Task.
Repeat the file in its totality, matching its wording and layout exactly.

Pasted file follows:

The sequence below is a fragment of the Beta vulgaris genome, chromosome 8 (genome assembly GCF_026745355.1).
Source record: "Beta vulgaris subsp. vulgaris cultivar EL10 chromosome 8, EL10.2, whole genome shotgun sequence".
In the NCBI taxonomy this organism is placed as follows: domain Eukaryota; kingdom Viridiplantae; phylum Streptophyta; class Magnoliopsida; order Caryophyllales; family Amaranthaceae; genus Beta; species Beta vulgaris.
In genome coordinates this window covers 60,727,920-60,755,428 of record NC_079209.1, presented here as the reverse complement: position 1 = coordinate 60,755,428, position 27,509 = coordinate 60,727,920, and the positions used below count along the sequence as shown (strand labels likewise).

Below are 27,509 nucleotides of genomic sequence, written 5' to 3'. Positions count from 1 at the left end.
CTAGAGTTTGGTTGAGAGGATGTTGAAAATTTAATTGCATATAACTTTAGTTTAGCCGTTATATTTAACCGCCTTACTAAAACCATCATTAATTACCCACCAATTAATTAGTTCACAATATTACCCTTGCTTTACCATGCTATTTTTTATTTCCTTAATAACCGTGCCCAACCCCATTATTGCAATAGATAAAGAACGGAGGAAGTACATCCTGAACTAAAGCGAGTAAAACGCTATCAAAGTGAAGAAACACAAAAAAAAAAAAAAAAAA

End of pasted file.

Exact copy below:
The sequence below is a fragment of the Beta vulgaris genome, chromosome 8 (genome assembly GCF_026745355.1).
Source record: "Beta vulgaris subsp. vulgaris cultivar EL10 chromosome 8, EL10.2, whole genome shotgun sequence".
In the NCBI taxonomy this organism is placed as follows: domain Eukaryota; kingdom Viridiplantae; phylum Streptophyta; class Magnoliopsida; order Caryophyllales; family Amaranthaceae; genus Beta; species Beta vulgaris.
In genome coordinates this window covers 60,727,920-60,755,428 of record NC_079209.1, presented here as the reverse complement: position 1 = coordinate 60,755,428, position 27,509 = coordinate 60,727,920, and the positions used below count along the sequence as shown (strand labels likewise).

Below are 27,509 nucleotides of genomic sequence, written 5' to 3'. Positions count from 1 at the left end.
CTAGAGTTTGGTTGAGAGGATGTTGAAAATTTAATTGCATATAACTTTAGTTTAGCCGTTATATTTAACCGCCTTACTAAAACCATCATTAATTACCCACCAATTAATTAGTTCACAATATTACCCTTGCTTTACCATGCTATTTTTTATTTCCTTAATAACCGTGCCCAACCCCATTATTGCAATAGATAAAGAACGGAGGAAGTACATCCTGAACTAAAGCGAGTAAAACGCTATCAAAGTGAAGAAACACAAAAAAAAAAAAAAAAAA